In today’s podcast I recall how Great Britain coped without the rest of Europe when our backs were really against the wall, I have called it
There’s no waste where there’s pigs
that was one of my mother’s much used expressions
With my interest and hope of Great Britain leaving the European Union I’ve been chatting to friends and relations, not I would add, trying to influence them in any way. That statement will cause some disbelief among friends on the social media, but it’s true. I have no idea how my family are going to vote in the forthcoming referendum.
I’m first to admit that I’m quite a political animal with leanings to the right of Margaret Thatcher and next to Attila the Hun and on top of that I have never agreed with anything the European Union stands for. As a writer I use the social media as a tool to express my views which I am happy to do and am first to admit they are strong views.
At home however although I make no secret of either my politics or my religion I also believe they are personal and have never attempted to evangelise either. This could hark back to my time at sea when both subjects were Taboo. In a confined space of a ship, a shipmate was just that and everyone’s personal space was sacrosanct. I can still hear a much travelled Master at Arms saying “If yer can’t stand the smell of yer shipmates’ breff yer shoon’t a joined”. Hence no preaching or tub thumping at home!
Not sure what that digression was about! As I was saying, chatting to my daughter and grandson in particular, about my memories of when Great Britain – I like that, much better than the UK – coped in WWII when we really were on our own. Being of my great age and probably sounding like Del Boy’s Uncle Albert “Djoorin tha wawar!” I began chatting on how we, and in particular my mother coped with the shortages of everything and food in particular.
Ma was a fearsome, strong minded, independent woman and the daughter of a coal miner and brought up in Edwardian times in a Durham pit village. My Pa was a career airman in the RAF, having joined the Royal Flying Corps as a boy cook and a Warrant Officer when WWII broke out. We had left a life in married quarters and settled in a delightful Home Counties village called Woburn Sands which is on the borders of Bedfordshire and Buckinghamshire. As a service wife Ma was quite used to her husband being away for long periods, so she didn’t suffer the sudden trauma of being abandoned when their spouses were called up to serve King and Country and having to cope alone with their children and keep house and home together.
It may have been less traumatic for Ma but having to feed and clothe my elder sister and me when everything that could be, was rationed and if it wasn’t, it was either unobtainable or in short supply was difficult and then just to stop us from getting too soft in our idyllic surrounding the government decided to pressurise us into taking in a Jewish family from the bombing in London consisting of a mother and her two daughters. Their home had been reduced to rubble while they were in the shelter of an underground station. Thank goodness they were an absolutely lovely family but I’m sure you can imagine the total upheaval it brought to our existence.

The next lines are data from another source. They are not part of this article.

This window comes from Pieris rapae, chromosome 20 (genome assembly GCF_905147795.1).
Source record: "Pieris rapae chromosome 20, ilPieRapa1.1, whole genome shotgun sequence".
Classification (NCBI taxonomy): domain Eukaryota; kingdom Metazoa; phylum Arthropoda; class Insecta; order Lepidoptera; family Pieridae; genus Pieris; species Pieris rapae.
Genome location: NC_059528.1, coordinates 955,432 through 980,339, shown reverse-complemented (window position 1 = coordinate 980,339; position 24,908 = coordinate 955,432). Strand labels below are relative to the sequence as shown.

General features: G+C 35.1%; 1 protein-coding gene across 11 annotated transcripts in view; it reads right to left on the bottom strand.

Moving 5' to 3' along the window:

When I hear the likes of Bob Geldof and the bleeding heart brigade of politicians and actors pontificating about welcoming Muslim Refugees into their homes, I cannot wait for a single one of them to fulfil their promises, their Libtard – ‘promise much and perform little’, fantasy world.
Anyway I digress again. I look back on that time and how my mother decided that no matter how Adolph Hitler aided and abetted by our own politicians and their red tape interfered, we would survive and my goodness we survived. I can only speak for my mother and she is long dead and anyway the statute of limitations must have long expired for mother and all her friends who saw it their duty to get round the restrictions placed on their welfare.
We had a large garden so mother became a bricklayer; don’t ask where the bricks appeared from but Marston Valley Brick Company made them some 7 miles away. She built a fine Pig Sty and two female piglets appeared to become our breeding sows as a way to supplement our meat ration. Our evacuees’ mother turned to and built a chicken run and six pullets and a cockerel appeared. Egg production was the plan, mainly to feed us as eggs were a rationed commodity. Again mother had a cunning plan. We were able to exchange one’s egg ration for an allowance of chicken feed. Chickens were killed for food as soon as they stopped laying eggs and I soon became quite adept at wringing their necks and plucking out the feathers.
Somewhere in my mother’s plan and the reason we added a cockerel to our menagerie right from the start was that she intended to breed her own replacement flock of chickens. Hence the need for a cockerel to fertilise the eggs and thus all of our eggs were fertile. She had read a book somewhere about a family who made their own incubator, I think it was a novel rather than a DIY book but we subsequently had a tea chest cut down and fitted with a couple of electric light bulbs and we eventually supplied ourselves and friends and neighbours with a constant supply of little yellow day old chicks.
It was probably after the war that I discovered that the maker of rules and regulations to put a spoke in mothers’ plans wasn’t called “The Bloody Ministry of Food”, anyway we had started with two prospective breeding sows and mother could only have a licence to keep one. So a second Pig Sty was built on our Allotment plot and whenever an inspector called or someone from the local Pig Club paid a visit their inspections were rotated between the one in the back garden and the other in the Allotment. The licensing was all to do with the supplies of pig food and how much meat ration had been surrendered. For centuries, gardeners and smallholders had kept poultry and the odd pig or two for their own house use. The powers that be recognised that come what may that such practice would continue, so they encouraged groups of people to form Pig Clubs that were allowed legally to buy, feed and look after pigs.